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February 12, 2011


bittersweet might be too loose of a word for describing the angst that occurs in knowing that the most beautiful of things and the most horrific of things can happen simultaneously in the same city. or block. or parking lot. or wherever.

I'm super glad you were there for both instances. I just keep trusting that He keeps using little people like us to bring the heartbeat of Jesus to protect the heartbeat of others.

Beautiful post. But so very sad. These are the things that shake my faith in a good God. Did the Psalmists ever direcly question God's goodness? I can't recall any instances. If I were writing psalms now, I think this would be a recurring topic for me.

Karen, "Little people." I like that. We are all little people with little theologies and little pracitices of the kingdom. How great it would be if we would stop this constant quest to be big and great and cutting-edge, and just focus on seeing what God is placing in front of us in little ways everyday. Good thoughts. -Tim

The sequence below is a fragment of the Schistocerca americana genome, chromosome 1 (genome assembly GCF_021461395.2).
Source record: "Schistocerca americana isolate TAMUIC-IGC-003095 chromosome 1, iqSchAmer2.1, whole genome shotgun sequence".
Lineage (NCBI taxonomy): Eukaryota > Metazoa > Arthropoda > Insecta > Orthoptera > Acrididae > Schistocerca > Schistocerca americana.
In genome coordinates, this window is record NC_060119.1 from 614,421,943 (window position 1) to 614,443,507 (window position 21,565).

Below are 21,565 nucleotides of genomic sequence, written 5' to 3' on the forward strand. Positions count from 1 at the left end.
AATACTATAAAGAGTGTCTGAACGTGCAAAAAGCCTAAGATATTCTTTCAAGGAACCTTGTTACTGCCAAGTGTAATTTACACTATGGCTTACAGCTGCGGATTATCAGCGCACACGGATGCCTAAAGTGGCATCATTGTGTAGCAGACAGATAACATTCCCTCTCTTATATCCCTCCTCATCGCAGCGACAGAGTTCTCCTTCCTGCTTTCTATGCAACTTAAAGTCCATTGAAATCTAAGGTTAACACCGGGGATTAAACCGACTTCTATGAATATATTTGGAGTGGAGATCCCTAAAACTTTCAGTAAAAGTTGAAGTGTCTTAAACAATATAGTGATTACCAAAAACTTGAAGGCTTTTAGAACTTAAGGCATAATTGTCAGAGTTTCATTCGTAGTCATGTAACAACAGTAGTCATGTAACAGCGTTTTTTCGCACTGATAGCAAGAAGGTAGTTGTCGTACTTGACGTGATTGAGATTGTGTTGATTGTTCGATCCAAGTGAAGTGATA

Linda, one of the reasons I love the Psalms so much is the liberty that these ancient prayers bring. In the Psalter I am given permission to doubt, plead, and disagree with God. The psalms are unique because they are humanity's best attempt using human expressions and human metaphors to engage God directly. Oddly, what leaves me most hopeful in my pain and anxiety is that the largest category of Psalms is "lament." Amazing! Why do we not practice lament in the church? The Hebrews did. Many of the psalms were written in captivity after the temple had been destroyed and Jerusalem was devastated, amidst suffering, chaos and injustice. Thus, the poet cries, "My soul is in deep anguish. How long, LORD, how long?" (Ps 6) and "How long, LORD? Will you forget me forever?" (Ps 13). And, too, the psalmist accuses God of not acting in timely and just ways on behalf of the poor (Ps 94). The psalmist is very nearly cussing God out. The Hebrew poets accuse God of withholding his goodness and infer that evil prospers because he does not act. And God doesn't smite the author down for doubt. He doesn’t censor the psalmist’s contentious accusations. This is the good news for us questioners, doubters and contenders. I often tell people to scream, yell and accuse him. God can take it. There is something that is far worse than doubting God—not talking to him at all. Thanks so much for the comment. Please write some Psalms and share them with us. Bono did! (See "Wake Up Deadman" http://www.youtube.com/watch?v=o6vNQf_tne0)